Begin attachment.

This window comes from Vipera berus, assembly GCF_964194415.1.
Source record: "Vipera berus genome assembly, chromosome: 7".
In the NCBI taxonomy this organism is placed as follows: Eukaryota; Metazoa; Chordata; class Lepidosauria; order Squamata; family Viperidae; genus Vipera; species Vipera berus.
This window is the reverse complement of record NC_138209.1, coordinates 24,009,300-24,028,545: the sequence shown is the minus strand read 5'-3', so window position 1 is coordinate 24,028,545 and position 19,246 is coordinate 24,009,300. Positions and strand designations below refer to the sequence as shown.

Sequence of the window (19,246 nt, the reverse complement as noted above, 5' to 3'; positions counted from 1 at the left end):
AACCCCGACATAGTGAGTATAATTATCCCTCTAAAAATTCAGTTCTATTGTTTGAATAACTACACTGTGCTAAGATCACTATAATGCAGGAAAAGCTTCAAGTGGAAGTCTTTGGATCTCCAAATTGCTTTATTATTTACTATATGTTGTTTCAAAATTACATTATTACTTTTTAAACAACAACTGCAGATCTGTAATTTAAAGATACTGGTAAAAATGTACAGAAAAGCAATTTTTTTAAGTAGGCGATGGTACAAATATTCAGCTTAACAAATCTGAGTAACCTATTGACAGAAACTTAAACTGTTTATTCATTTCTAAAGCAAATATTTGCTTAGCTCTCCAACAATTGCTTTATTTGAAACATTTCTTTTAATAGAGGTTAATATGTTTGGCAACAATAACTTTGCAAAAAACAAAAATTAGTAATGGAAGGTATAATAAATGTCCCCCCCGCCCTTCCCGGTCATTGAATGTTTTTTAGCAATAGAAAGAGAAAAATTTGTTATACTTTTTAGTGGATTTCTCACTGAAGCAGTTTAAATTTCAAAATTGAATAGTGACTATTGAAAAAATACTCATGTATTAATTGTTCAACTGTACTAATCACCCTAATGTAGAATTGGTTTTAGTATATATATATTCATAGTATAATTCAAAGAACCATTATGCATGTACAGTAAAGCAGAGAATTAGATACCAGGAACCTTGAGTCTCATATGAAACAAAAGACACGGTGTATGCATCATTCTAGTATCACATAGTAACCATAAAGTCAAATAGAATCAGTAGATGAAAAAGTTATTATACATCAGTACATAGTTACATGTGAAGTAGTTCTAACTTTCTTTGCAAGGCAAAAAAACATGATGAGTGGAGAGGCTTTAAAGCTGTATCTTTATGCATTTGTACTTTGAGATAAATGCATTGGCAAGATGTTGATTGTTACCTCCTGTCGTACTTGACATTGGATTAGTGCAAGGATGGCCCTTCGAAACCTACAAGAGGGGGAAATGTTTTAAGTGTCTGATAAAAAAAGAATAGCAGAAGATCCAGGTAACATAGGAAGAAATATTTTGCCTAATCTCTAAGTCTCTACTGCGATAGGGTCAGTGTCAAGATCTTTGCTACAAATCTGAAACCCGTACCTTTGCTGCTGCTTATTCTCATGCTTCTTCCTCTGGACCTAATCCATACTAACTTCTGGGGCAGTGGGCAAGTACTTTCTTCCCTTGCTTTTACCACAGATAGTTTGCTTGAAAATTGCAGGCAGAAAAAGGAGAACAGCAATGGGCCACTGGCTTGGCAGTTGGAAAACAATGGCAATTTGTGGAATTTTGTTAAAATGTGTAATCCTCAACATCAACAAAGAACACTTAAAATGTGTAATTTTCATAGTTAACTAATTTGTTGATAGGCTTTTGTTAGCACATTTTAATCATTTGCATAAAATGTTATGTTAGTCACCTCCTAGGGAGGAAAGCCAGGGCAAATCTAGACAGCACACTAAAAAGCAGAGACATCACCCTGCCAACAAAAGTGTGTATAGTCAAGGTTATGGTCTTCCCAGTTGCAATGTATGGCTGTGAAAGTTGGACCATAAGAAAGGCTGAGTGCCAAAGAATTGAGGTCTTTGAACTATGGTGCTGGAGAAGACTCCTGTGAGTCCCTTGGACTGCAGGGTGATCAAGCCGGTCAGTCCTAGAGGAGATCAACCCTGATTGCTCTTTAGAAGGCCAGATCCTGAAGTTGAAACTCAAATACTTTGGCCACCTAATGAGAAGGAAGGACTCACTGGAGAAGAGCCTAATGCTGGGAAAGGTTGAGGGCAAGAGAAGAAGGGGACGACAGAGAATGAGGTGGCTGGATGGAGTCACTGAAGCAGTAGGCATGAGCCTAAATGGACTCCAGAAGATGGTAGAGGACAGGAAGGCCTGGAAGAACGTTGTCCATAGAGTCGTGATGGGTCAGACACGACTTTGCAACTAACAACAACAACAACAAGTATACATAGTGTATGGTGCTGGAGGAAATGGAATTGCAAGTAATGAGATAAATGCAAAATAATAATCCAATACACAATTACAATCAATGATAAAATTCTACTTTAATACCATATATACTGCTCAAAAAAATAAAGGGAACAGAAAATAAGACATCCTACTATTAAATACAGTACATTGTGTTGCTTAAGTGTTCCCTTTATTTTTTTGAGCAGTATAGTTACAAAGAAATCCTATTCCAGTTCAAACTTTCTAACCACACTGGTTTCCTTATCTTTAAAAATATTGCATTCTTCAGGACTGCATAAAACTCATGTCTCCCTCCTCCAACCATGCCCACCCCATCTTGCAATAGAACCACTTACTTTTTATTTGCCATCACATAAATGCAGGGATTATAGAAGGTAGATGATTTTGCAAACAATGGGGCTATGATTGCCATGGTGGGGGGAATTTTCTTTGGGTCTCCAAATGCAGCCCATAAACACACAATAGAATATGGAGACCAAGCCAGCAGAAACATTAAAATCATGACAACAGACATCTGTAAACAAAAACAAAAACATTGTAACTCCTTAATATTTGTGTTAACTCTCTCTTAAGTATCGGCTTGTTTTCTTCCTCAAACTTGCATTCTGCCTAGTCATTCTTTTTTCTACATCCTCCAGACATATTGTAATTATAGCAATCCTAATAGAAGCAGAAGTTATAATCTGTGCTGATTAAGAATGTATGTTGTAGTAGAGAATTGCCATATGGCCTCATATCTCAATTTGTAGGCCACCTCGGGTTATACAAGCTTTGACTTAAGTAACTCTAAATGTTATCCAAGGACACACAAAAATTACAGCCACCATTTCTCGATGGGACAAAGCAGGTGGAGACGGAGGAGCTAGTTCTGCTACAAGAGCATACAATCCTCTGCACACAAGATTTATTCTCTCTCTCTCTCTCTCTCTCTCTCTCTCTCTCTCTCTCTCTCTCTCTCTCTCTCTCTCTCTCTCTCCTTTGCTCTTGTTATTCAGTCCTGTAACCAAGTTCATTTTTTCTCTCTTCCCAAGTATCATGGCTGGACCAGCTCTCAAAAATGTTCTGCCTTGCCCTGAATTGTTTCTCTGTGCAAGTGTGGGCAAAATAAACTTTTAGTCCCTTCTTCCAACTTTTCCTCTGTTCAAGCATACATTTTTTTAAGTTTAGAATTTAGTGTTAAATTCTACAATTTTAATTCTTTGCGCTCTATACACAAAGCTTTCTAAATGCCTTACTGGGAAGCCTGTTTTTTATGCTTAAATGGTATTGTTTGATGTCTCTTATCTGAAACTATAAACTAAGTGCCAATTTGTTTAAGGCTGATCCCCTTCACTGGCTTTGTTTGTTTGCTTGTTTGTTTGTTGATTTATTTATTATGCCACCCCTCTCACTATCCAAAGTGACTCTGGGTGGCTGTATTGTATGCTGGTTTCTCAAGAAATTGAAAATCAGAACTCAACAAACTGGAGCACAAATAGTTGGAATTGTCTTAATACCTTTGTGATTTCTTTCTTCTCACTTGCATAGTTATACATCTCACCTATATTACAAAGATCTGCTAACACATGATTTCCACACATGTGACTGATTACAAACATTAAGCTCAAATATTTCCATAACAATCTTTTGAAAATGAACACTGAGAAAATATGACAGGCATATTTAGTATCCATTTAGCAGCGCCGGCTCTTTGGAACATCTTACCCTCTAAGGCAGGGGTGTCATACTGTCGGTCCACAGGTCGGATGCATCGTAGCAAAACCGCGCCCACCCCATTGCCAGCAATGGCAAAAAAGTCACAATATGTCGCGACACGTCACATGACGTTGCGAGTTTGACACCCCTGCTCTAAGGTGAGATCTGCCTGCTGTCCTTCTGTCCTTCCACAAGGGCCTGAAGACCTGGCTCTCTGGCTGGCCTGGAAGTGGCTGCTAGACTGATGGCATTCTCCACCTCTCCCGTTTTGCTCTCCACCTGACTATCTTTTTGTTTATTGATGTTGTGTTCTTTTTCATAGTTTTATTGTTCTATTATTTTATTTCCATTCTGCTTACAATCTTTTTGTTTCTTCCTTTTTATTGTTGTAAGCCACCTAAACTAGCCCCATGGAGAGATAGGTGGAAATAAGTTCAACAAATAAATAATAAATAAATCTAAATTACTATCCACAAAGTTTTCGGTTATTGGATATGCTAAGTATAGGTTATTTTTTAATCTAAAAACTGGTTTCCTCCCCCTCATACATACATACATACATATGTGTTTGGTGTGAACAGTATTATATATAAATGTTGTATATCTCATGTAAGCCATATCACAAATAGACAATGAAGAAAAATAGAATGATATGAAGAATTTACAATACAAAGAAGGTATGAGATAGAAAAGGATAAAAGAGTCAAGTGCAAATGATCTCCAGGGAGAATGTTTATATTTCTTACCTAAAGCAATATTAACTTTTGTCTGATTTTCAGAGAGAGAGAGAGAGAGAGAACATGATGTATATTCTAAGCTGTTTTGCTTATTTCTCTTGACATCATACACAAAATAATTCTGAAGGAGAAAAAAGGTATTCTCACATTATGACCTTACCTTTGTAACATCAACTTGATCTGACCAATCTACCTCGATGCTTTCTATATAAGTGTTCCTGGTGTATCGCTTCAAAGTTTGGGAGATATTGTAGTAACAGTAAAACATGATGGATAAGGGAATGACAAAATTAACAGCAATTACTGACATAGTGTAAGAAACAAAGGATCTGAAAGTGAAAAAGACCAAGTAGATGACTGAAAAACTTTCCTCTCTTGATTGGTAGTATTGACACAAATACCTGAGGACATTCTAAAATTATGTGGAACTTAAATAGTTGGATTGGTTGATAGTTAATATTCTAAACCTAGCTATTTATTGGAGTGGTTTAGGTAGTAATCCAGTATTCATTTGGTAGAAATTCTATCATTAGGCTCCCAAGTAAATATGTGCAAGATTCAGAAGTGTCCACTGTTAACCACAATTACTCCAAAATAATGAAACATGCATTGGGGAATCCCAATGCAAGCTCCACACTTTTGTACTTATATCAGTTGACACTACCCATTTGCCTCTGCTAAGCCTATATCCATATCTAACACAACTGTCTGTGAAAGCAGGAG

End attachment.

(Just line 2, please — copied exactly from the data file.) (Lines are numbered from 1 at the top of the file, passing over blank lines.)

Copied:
Source record: "Vipera berus genome assembly, chromosome: 7".